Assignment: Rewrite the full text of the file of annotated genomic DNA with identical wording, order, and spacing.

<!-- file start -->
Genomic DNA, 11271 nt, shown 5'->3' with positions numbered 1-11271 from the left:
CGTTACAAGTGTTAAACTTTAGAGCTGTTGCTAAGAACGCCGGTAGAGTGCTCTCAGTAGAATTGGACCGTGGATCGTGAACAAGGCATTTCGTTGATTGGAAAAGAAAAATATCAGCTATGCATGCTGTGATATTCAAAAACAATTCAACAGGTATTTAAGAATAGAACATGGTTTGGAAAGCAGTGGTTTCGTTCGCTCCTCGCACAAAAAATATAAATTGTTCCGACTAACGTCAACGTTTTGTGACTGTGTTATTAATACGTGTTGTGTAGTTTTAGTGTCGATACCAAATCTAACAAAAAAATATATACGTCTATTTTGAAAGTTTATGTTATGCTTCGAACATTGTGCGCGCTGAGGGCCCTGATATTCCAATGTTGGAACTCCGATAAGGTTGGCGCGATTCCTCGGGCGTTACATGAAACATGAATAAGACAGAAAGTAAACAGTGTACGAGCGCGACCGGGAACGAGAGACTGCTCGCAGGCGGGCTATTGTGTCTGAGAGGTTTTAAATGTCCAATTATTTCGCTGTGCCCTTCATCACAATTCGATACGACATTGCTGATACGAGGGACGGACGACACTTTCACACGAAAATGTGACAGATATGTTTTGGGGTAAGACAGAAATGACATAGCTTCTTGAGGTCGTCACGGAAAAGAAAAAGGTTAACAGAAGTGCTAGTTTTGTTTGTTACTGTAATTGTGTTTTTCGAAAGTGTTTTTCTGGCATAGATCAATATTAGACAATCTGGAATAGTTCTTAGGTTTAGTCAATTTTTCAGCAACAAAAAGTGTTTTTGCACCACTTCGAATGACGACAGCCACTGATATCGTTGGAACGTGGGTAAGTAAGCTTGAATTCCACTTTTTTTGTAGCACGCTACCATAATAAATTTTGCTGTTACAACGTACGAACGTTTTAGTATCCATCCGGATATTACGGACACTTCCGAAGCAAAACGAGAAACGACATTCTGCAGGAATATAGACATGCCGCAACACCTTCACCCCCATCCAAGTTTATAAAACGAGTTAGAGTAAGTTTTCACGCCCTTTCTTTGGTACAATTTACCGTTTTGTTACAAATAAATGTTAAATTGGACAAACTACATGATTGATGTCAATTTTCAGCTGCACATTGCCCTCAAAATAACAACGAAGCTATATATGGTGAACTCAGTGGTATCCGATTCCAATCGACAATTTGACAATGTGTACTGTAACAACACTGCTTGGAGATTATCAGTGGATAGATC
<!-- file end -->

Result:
Genomic DNA, 11271 nt, shown 5'->3' with positions numbered 1-11271 from the left:
CGTTACAAGTGTTAAACTTTAGAGCTGTTGCTAAGAACGCCGGTAGAGTGCTCTCAGTAGAATTGGACCGTGGATCGTGAACAAGGCATTTCGTTGATTGGAAAAGAAAAATATCAGCTATGCATGCTGTGATATTCAAAAACAATTCAACAGGTATTTAAGAATAGAACATGGTTTGGAAAGCAGTGGTTTCGTTCGCTCCTCGCACAAAAAATATAAATTGTTCCGACTAACGTCAACGTTTTGTGACTGTGTTATTAATACGTGTTGTGTAGTTTTAGTGTCGATACCAAATCTAACAAAAAAATATATACGTCTATTTTGAAAGTTTATGTTATGCTTCGAACATTGTGCGCGCTGAGGGCCCTGATATTCCAATGTTGGAACTCCGATAAGGTTGGCGCGATTCCTCGGGCGTTACATGAAACATGAATAAGACAGAAAGTAAACAGTGTACGAGCGCGACCGGGAACGAGAGACTGCTCGCAGGCGGGCTATTGTGTCTGAGAGGTTTTAAATGTCCAATTATTTCGCTGTGCCCTTCATCACAATTCGATACGACATTGCTGATACGAGGGACGGACGACACTTTCACACGAAAATGTGACAGATATGTTTTGGGGTAAGACAGAAATGACATAGCTTCTTGAGGTCGTCACGGAAAAGAAAAAGGTTAACAGAAGTGCTAGTTTTGTTTGTTACTGTAATTGTGTTTTTCGAAAGTGTTTTTCTGGCATAGATCAATATTAGACAATCTGGAATAGTTCTTAGGTTTAGTCAATTTTTCAGCAACAAAAAGTGTTTTTGCACCACTTCGAATGACGACAGCCACTGATATCGTTGGAACGTGGGTAAGTAAGCTTGAATTCCACTTTTTTTGTAGCACGCTACCATAATAAATTTTGCTGTTACAACGTACGAACGTTTTAGTATCCATCCGGATATTACGGACACTTCCGAAGCAAAACGAGAAACGACATTCTGCAGGAATATAGACATGCCGCAACACCTTCACCCCCATCCAAGTTTATAAAACGAGTTAGAGTAAGTTTTCACGCCCTTTCTTTGGTACAATTTACCGTTTTGTTACAAATAAATGTTAAATTGGACAAACTACATGATTGATGTCAATTTTCAGCTGCACATTGCCCTCAAAATAACAACGAAGCTATATATGGTGAACTCAGTGGTATCCGATTCCAATCGACAATTTGACAATGTGTACTGTAACAACACTGCTTGGAGATTATCAGTGGATAGATC